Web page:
The Black Cauldron The Care Bears Movie Two 1985 films. Disney's The Black Cauldron centers around a young man from humble beginnings who goes on a "hero's quest" sort of journey to take down a powerful evil overlord, brings together a ragtag band of allies, and finds a magic sword that he uses along the way. The Care Bears Movie had a decidedly simpler and lighter story, revolving around the Care Bears helping two orphans. The Black Cauldron had been in development for nearly a decade by this point, and had gone well overbudget, which helped down CEO Ron Miller and brought Paramount president Michael Eisner into Disney with help from Walt's nephew Roy and investor Sid Bass. The people working under the project manager trio of Ted Berman, Richard Rich, and Joe Hale, were not fond of the experience, and the management shift resulted in Hale meeting Eisner's apprentice, Jeffrey Katzenberg, who had assumed control of the movie studio from Tom Wilhite. Katzenberg wound up editing the film's dark content to avoid it netting a PG-13 or even R rating, and this delayed the film into the summer, when The Care Bears would open. Unfortunately for Disney, The Care Bears Movie won out decisively. The bloated budget and production problems with The Black Cauldron ultimately undermined the film's chances, and it didn't make it halfway back to it's final budget. Ted Berman had already retired by this point, and Rich and Hale were fired from Disney altogether (Rich started his own studio, but wound up a B and then C-list animator, while Hale retired as well.) Disney Animation was almost closed as a result, but were instead moved to a warehouse in Glendale, and they would save themselves with The Great Mouse Detective the next year, the first of a series of steps to The Little Mermaid, which started the Disney Renaissance. The Black Cauldron wouldn't be reissued, but fan protests finally got it on video in 1998 under the Masterpiece Collection, but Disney still views the film as an Old Shame. The Care Bears Movie, on the other hand, was able to get several sequels, but the franchise's Triple G reputation dated their series and ultimately left the Care Bears Deader Than Disco by the end of the century. In the end, both films lost in the long run.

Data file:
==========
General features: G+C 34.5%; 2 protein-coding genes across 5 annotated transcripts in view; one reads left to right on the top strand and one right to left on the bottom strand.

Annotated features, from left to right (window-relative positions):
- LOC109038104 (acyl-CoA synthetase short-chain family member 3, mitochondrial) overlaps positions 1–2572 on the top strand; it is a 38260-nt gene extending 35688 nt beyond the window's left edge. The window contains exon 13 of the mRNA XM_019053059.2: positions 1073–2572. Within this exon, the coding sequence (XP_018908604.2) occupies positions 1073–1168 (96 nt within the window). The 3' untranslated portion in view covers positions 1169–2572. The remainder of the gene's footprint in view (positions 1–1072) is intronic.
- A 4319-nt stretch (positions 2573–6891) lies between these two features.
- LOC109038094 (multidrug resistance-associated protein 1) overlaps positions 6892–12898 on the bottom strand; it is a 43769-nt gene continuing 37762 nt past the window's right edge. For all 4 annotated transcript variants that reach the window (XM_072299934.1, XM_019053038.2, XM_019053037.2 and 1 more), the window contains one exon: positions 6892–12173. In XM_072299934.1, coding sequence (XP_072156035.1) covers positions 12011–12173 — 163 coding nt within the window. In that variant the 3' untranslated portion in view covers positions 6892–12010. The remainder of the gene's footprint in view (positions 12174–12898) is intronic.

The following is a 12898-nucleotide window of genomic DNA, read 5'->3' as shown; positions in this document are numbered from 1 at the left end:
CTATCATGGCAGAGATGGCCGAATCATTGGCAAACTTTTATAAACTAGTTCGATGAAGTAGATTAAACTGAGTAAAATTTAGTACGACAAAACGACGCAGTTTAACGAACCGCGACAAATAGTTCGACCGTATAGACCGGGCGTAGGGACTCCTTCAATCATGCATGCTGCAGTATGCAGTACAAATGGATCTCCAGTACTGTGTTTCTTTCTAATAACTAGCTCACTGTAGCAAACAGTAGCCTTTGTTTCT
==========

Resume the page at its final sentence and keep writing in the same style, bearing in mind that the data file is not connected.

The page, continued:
The Great Mouse Detective An American Tail Both animated movies featuring talking mice in the 1800s, released in 1986 within about four months of each other, with The Great Mouse Detective being released first. Not in direct competition, as the films have little in common but the species of their protagonists and the approximate time period. Still, Disney and Don Bluth's animation studio did have their eyes on one another. Before this, no other animation studio had been successful in dethroning Disney in the animated film department, and Spielberg and Bluth were attempting to accomplish just that. Understandably, Disney wasn't too worried... at first. An American Tail became the biggest box office success for an animated film ever for its time, and the first to ever out-perform Disney. Disney re-releasing Lady and the Tramp and Song of the South (!!!) into theaters at the same time in an act of desperation and that did nothing to slow its momentum but The Great Mouse Detective was by no means a box-office bomb; its moderate success helped regain Disney's confidence after a long series of flops. Both movies are just as fondly remembered today, but with The Great Mouse Detective having perhaps a slightly larger fandom.